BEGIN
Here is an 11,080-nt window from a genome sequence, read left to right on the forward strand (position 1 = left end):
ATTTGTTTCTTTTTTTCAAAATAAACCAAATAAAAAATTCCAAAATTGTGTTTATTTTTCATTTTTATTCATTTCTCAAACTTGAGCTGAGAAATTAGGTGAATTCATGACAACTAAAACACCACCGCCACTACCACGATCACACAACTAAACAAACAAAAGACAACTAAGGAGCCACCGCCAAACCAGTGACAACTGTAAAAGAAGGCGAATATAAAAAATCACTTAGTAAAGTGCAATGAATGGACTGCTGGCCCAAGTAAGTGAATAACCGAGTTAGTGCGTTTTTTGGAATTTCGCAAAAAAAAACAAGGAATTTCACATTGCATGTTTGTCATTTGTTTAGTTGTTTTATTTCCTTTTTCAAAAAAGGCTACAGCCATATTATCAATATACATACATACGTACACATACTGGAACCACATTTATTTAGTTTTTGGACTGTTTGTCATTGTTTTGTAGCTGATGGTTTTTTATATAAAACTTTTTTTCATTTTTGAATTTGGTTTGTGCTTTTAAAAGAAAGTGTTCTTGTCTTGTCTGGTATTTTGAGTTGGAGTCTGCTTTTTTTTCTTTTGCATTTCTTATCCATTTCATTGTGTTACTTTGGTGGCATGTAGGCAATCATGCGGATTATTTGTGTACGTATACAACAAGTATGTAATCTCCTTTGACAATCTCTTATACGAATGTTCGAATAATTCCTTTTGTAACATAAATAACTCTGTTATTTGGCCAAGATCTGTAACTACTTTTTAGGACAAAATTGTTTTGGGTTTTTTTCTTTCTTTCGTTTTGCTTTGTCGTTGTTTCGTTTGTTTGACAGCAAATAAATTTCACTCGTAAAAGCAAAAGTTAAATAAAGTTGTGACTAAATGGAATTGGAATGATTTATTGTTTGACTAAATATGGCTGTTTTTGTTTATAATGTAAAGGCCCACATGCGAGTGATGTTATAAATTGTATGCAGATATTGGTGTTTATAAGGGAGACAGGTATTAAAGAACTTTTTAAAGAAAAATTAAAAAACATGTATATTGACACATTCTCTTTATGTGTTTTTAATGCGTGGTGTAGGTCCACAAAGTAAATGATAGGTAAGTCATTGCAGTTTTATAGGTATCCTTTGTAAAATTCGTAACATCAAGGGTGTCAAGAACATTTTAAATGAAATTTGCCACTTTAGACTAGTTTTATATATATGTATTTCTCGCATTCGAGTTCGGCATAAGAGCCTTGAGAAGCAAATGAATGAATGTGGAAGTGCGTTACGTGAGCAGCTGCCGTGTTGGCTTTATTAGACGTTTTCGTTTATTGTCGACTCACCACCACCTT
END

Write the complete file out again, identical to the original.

Here is an 11,080-nt window from a genome sequence, read left to right on the forward strand (position 1 = left end):
ATTTGTTTCTTTTTTTCAAAATAAACCAAATAAAAAATTCCAAAATTGTGTTTATTTTTCATTTTTATTCATTTCTCAAACTTGAGCTGAGAAATTAGGTGAATTCATGACAACTAAAACACCACCGCCACTACCACGATCACACAACTAAACAAACAAAAGACAACTAAGGAGCCACCGCCAAACCAGTGACAACTGTAAAAGAAGGCGAATATAAAAAATCACTTAGTAAAGTGCAATGAATGGACTGCTGGCCCAAGTAAGTGAATAACCGAGTTAGTGCGTTTTTTGGAATTTCGCAAAAAAAAACAAGGAATTTCACATTGCATGTTTGTCATTTGTTTAGTTGTTTTATTTCCTTTTTCAAAAAAGGCTACAGCCATATTATCAATATACATACATACGTACACATACTGGAACCACATTTATTTAGTTTTTGGACTGTTTGTCATTGTTTTGTAGCTGATGGTTTTTTATATAAAACTTTTTTTCATTTTTGAATTTGGTTTGTGCTTTTAAAAGAAAGTGTTCTTGTCTTGTCTGGTATTTTGAGTTGGAGTCTGCTTTTTTTTCTTTTGCATTTCTTATCCATTTCATTGTGTTACTTTGGTGGCATGTAGGCAATCATGCGGATTATTTGTGTACGTATACAACAAGTATGTAATCTCCTTTGACAATCTCTTATACGAATGTTCGAATAATTCCTTTTGTAACATAAATAACTCTGTTATTTGGCCAAGATCTGTAACTACTTTTTAGGACAAAATTGTTTTGGGTTTTTTTCTTTCTTTCGTTTTGCTTTGTCGTTGTTTCGTTTGTTTGACAGCAAATAAATTTCACTCGTAAAAGCAAAAGTTAAATAAAGTTGTGACTAAATGGAATTGGAATGATTTATTGTTTGACTAAATATGGCTGTTTTTGTTTATAATGTAAAGGCCCACATGCGAGTGATGTTATAAATTGTATGCAGATATTGGTGTTTATAAGGGAGACAGGTATTAAAGAACTTTTTAAAGAAAAATTAAAAAACATGTATATTGACACATTCTCTTTATGTGTTTTTAATGCGTGGTGTAGGTCCACAAAGTAAATGATAGGTAAGTCATTGCAGTTTTATAGGTATCCTTTGTAAAATTCGTAACATCAAGGGTGTCAAGAACATTTTAAATGAAATTTGCCACTTTAGACTAGTTTTATATATATGTATTTCTCGCATTCGAGTTCGGCATAAGAGCCTTGAGAAGCAAATGAATGAATGTGGAAGTGCGTTACGTGAGCAGCTGCCGTGTTGGCTTTATTAGACGTTTTCGTTTATTGTCGACTCACCACCACCTT